I could die today, if I wished, merely by making a little effort, if I could wish, if I could make an effort.
One of my aims is to understand what it is (or what the its are) about certain men that I admire and fear, but I won’t name names. I know who these men are while you’re abandoned (assuming you give a damn) to grasp at context clues that remain muddled for the sake of my art’s momentum. Even if you discover who these men were/are, you’ll never really know because I will never tell you if you’re right. The most frightening part of this ride is that these men’s stories have such similar endings that knowing who they are individually might make no difference. Of course, all stories end the same: journeys vary; places of entry vary; methods and locations of departure vary: not that anyone needs to hear that twice.
—And yet it’s said again and again as if each generation discovered this anew.
—‘We’d be fools not to ride this strange torpedo out to the end.’
—A trail of quote crumbs?
—‘No. All is not clear. But the discourse must go on.’
—‘So one invents obscurities. Rhetoric.’
—‘I resume, having no alternative. Where was I?’
—The wheels on the bus?
—The wheel in the sky.
“You think I could earn a living singing, Trainee Funk?” Sergeant Baum’s voice reverberated around the tile-and-chrome dormitory. His piss splattered into the toilet, likely sprinkling the seat that the Latrine Queen had just cleaned and would clean again and again until graduation. I’d sat on my bunk, hating that I’d have to remake it once I stood because the taut dustcover had no doubt loosened under my weight. Pulsing in my feet reminded me that I needed to stay off them for as much time as possible or else the aching would keep me awake, and I needed as much sleep as I could get. I beat a polishing brush across my boot toe, swoosh swoosh, focused on shining the toe enough so it blended in with other trainees’ boot toes but not so shiny that my toes called attention to themselves and, in turn, to me. Keep your head down, Dad said. I didn’t want this for you, he said. Never volunteer for anything, he said, and so on until my memory of his words meta-morphed into daydreams that ripped me away from Lackland AFB, to places where Here we go Looby Loo played on an infinite loop, places where old men played knick-knack on kids shoes.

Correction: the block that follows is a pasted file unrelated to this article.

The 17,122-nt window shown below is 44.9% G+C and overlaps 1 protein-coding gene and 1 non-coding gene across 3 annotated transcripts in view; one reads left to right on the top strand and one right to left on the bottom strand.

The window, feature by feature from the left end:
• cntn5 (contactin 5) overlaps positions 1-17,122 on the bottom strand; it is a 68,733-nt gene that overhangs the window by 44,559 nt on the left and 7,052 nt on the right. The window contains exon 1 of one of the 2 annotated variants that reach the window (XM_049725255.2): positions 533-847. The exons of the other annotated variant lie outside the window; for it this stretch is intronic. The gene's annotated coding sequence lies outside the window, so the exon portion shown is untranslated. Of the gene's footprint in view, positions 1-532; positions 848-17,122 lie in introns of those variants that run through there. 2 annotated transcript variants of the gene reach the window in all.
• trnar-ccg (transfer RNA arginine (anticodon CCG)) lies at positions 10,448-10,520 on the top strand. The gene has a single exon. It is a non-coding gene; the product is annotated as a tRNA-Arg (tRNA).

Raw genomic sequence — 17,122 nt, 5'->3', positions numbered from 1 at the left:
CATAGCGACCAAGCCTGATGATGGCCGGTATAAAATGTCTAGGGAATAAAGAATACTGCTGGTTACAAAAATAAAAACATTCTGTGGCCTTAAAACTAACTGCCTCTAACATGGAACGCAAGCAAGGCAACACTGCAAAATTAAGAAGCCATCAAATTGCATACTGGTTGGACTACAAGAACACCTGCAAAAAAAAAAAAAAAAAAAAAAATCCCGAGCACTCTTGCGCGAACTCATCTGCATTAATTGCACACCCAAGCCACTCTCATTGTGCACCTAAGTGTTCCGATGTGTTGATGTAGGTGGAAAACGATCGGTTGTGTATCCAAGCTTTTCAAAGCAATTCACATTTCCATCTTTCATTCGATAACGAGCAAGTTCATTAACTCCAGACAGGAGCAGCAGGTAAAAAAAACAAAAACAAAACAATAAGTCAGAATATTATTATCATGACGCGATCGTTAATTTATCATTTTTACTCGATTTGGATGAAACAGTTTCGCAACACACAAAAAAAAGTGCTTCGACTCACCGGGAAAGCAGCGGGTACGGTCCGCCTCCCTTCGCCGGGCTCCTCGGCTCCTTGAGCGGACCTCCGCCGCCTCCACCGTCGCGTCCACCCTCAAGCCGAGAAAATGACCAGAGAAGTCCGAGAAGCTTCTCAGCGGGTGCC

“Sir. Yes, Sir,” Funk said.
“Bullshit, Funk. My wife would kick me out on the street. My kids would starve. My life would become a tragedy.”
—Was his name actually Funk?
—I can’t remember. Funk? Fergus? Fugue?
—Fugue. Wouldn’t that be convenient?
—Everything’s convenient once properly constructed. The trick is to construct without leaving a sparkling trail that betrays one’s method of construction. Accidental order is the Mesmer we strive to capture with our butterfly nets.
—Isn’t this more like mitosis?
—If I knew for sure, then I’d probably lose interest.
Digressions are a necessity. I can’t shoot straight and avoid naming the unnamable. Although, to say they (these men) are unnamable implies that they’re incapable of being named; that’s not the case. They have names. They had names. Or names had them: names might still have them depending on how one feels about who possesses what once one dies.
—Shotguns are important.
Some of the men died from self-inflicted shotgun blasts to the head: two of them for certain. Two faces that have names that became faceless and shall now remain nameless. These two men influenced much of what I do. I admired them long before I knew they did things that I’ve done, long before I knew they’d killed themselves. Perhaps I was drawn to their work because of some invisible connection between my thinking and the way they communicated with black ink on white paper. Perhaps it was a connection I created out of a desire to connect to someone through a code I’d pretended he’d created just for me. Who’s to say? I am. And I did. But we haven’t and won’t because there is no us. So I can’t say who we are. To learn who me or I is one could investigate contributors’ notes or just ask me if you see me or I around (if you know ho to look for), unless me or I is dead by the time you read this. Then you’ll have to find someone who knew who me or I was and hope he tells the truth: or a truth. But don’t hope for that because any truth about me or I will likely disappoint.